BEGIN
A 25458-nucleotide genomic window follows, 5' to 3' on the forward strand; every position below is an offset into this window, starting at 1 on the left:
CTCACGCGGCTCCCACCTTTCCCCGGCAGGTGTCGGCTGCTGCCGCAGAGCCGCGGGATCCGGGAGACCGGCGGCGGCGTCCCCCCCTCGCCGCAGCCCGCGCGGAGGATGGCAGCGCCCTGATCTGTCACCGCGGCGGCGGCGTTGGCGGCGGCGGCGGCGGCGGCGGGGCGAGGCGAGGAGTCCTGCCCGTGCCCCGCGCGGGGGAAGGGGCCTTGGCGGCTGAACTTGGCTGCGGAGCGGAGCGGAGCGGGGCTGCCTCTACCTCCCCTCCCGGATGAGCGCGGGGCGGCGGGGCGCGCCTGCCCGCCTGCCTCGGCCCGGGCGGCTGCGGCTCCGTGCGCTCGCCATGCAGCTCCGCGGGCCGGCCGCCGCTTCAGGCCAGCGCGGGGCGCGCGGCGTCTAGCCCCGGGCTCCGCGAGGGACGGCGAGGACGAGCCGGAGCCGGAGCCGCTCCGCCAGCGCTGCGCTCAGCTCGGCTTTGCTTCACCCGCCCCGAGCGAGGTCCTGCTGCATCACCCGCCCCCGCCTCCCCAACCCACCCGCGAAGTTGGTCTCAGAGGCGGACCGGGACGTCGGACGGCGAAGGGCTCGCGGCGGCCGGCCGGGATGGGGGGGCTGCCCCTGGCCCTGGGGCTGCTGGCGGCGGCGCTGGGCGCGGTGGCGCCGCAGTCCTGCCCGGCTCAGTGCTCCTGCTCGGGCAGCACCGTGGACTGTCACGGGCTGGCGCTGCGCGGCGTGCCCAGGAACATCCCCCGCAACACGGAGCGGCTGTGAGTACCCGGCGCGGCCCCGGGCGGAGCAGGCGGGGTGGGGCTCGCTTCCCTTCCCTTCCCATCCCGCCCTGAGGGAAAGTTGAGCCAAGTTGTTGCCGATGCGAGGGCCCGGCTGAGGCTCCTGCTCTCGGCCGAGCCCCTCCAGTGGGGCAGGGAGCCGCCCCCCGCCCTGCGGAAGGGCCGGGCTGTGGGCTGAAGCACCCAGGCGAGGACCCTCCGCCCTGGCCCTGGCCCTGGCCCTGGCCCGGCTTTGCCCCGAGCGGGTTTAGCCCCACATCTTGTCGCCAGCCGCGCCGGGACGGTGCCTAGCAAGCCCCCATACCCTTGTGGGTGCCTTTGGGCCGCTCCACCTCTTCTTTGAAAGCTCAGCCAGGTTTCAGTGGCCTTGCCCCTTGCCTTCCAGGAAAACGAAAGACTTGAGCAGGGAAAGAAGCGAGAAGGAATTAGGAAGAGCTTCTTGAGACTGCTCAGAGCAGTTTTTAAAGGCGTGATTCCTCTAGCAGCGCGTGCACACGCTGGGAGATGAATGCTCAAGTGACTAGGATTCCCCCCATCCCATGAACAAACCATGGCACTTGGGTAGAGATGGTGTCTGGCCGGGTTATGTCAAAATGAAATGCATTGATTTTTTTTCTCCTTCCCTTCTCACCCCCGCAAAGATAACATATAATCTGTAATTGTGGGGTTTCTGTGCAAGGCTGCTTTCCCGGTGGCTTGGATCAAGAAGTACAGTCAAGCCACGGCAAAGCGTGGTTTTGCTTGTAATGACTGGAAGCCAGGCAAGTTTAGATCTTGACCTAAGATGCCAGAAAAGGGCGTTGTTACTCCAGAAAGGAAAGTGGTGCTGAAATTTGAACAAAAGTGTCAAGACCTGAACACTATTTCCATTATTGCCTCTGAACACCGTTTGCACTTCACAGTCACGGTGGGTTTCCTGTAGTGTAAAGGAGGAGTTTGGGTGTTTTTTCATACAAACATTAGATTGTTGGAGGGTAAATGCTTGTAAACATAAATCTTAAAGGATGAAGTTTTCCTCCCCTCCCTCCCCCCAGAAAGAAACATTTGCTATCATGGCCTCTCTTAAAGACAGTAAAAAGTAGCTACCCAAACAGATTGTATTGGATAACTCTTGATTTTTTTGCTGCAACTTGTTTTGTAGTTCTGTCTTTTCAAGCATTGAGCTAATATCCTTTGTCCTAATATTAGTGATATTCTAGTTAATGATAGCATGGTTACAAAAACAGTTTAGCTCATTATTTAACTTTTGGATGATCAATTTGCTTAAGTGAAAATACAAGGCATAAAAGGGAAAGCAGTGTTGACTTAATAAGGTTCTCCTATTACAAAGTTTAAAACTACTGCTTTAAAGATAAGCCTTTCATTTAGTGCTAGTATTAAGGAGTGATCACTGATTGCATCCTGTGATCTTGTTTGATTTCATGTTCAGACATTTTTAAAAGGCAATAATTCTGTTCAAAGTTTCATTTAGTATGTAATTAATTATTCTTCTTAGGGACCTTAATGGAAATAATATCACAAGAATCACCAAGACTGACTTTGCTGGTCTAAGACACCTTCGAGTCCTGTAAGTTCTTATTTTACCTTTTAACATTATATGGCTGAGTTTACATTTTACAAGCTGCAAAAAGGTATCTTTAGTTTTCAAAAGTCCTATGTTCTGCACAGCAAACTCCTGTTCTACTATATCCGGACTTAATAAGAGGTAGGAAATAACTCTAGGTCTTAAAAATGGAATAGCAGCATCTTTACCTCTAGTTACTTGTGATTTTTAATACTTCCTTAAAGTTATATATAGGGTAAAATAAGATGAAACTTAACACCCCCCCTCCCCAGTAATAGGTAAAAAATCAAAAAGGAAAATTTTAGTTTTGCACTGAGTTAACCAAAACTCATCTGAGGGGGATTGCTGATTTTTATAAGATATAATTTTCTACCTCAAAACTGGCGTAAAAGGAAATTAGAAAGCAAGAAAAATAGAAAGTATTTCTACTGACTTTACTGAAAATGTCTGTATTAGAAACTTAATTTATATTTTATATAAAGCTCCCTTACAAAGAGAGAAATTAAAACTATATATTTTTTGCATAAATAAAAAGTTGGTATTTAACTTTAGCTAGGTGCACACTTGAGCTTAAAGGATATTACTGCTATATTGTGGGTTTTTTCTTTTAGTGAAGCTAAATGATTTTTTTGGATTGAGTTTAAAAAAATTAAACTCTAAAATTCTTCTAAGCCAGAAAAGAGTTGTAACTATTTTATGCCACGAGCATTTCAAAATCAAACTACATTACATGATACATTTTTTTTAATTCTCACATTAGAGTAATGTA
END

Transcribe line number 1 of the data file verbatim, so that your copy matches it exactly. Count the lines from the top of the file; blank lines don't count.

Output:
A 25458-nucleotide genomic window follows, 5' to 3' on the forward strand; every position below is an offset into this window, starting at 1 on the left: